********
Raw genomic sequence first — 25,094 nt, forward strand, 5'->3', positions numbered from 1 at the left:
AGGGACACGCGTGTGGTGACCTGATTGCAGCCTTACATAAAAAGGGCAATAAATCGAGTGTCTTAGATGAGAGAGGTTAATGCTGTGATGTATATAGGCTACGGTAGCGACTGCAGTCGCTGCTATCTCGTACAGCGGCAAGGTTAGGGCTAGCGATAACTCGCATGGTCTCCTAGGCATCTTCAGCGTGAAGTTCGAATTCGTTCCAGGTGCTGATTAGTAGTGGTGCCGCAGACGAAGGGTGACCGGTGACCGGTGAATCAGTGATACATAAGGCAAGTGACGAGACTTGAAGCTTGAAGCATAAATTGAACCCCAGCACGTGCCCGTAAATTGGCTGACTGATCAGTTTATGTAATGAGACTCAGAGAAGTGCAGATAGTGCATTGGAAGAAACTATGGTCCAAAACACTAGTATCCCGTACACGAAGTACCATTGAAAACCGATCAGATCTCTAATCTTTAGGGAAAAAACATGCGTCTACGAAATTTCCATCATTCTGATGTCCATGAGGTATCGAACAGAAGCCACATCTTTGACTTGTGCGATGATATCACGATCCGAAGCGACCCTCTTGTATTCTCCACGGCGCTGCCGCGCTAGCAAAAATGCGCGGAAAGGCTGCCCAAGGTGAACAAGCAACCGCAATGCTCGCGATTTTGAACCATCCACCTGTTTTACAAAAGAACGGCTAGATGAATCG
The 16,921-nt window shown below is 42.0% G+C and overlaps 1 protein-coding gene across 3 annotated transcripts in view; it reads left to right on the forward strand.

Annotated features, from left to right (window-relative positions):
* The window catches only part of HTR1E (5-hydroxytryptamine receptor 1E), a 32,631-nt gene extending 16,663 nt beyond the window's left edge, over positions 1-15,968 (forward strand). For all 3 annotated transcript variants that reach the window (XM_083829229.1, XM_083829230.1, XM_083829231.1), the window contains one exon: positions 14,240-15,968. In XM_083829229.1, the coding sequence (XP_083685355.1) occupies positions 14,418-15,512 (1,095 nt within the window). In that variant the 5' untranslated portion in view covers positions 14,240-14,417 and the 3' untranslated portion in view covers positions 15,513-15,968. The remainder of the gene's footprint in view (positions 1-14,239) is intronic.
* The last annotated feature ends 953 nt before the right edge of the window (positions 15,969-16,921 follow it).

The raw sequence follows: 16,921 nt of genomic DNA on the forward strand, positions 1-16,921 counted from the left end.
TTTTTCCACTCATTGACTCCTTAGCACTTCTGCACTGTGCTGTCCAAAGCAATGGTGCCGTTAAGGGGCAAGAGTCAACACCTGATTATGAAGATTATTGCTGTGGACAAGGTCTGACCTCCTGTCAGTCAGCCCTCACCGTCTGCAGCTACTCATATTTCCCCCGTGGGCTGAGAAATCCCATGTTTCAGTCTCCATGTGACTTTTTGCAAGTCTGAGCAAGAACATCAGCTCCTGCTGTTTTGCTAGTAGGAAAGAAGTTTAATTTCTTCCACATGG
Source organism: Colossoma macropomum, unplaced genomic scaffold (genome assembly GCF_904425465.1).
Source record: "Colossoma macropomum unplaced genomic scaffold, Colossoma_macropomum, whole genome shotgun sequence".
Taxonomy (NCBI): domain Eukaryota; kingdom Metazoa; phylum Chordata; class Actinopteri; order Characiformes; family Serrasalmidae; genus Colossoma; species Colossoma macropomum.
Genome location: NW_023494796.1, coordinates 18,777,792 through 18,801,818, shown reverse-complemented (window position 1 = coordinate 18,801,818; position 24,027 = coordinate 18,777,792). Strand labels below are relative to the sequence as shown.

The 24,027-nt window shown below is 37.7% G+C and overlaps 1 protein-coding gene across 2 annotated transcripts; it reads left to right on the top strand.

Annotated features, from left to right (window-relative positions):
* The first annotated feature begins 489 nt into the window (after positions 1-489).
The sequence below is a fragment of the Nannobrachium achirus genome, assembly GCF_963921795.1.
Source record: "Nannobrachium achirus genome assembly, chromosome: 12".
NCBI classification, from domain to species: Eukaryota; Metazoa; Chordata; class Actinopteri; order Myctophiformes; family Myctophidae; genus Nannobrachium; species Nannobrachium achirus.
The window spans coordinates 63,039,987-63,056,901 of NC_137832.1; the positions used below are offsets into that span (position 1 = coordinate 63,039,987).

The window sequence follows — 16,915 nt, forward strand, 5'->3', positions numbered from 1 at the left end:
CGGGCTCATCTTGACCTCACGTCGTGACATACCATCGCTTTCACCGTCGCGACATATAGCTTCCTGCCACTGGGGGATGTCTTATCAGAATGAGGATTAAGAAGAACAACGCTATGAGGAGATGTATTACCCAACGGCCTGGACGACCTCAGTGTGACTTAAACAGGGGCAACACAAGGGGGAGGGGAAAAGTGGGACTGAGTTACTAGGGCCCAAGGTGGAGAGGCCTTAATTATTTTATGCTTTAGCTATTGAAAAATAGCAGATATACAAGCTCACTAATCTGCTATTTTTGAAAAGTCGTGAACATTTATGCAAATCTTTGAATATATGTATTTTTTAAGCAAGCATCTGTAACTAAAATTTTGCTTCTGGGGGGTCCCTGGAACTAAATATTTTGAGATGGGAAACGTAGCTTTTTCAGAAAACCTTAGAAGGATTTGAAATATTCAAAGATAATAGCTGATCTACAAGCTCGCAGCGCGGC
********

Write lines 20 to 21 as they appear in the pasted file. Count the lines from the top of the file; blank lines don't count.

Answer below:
The window sequence follows — 16,915 nt, forward strand, 5'->3', positions numbered from 1 at the left end:
CGGGCTCATCTTGACCTCACGTCGTGACATACCATCGCTTTCACCGTCGCGACATATAGCTTCCTGCCACTGGGGGATGTCTTATCAGAATGAGGATTAAGAAGAACAACGCTATGAGGAGATGTATTACCCAACGGCCTGGACGACCTCAGTGTGACTTAAACAGGGGCAACACAAGGGGGAGGGGAAAAGTGGGACTGAGTTACTAGGGCCCAAGGTGGAGAGGCCTTAATTATTTTATGCTTTAGCTATTGAAAAATAGCAGATATACAAGCTCACTAATCTGCTATTTTTGAAAAGTCGTGAACATTTATGCAAATCTTTGAATATATGTATTTTTTAAGCAAGCATCTGTAACTAAAATTTTGCTTCTGGGGGGTCCCTGGAACTAAATATTTTGAGATGGGAAACGTAGCTTTTTCAGAAAACCTTAGAAGGATTTGAAATATTCAAAGATAATAGCTGATCTACAAGCTCGCAGCGCGGC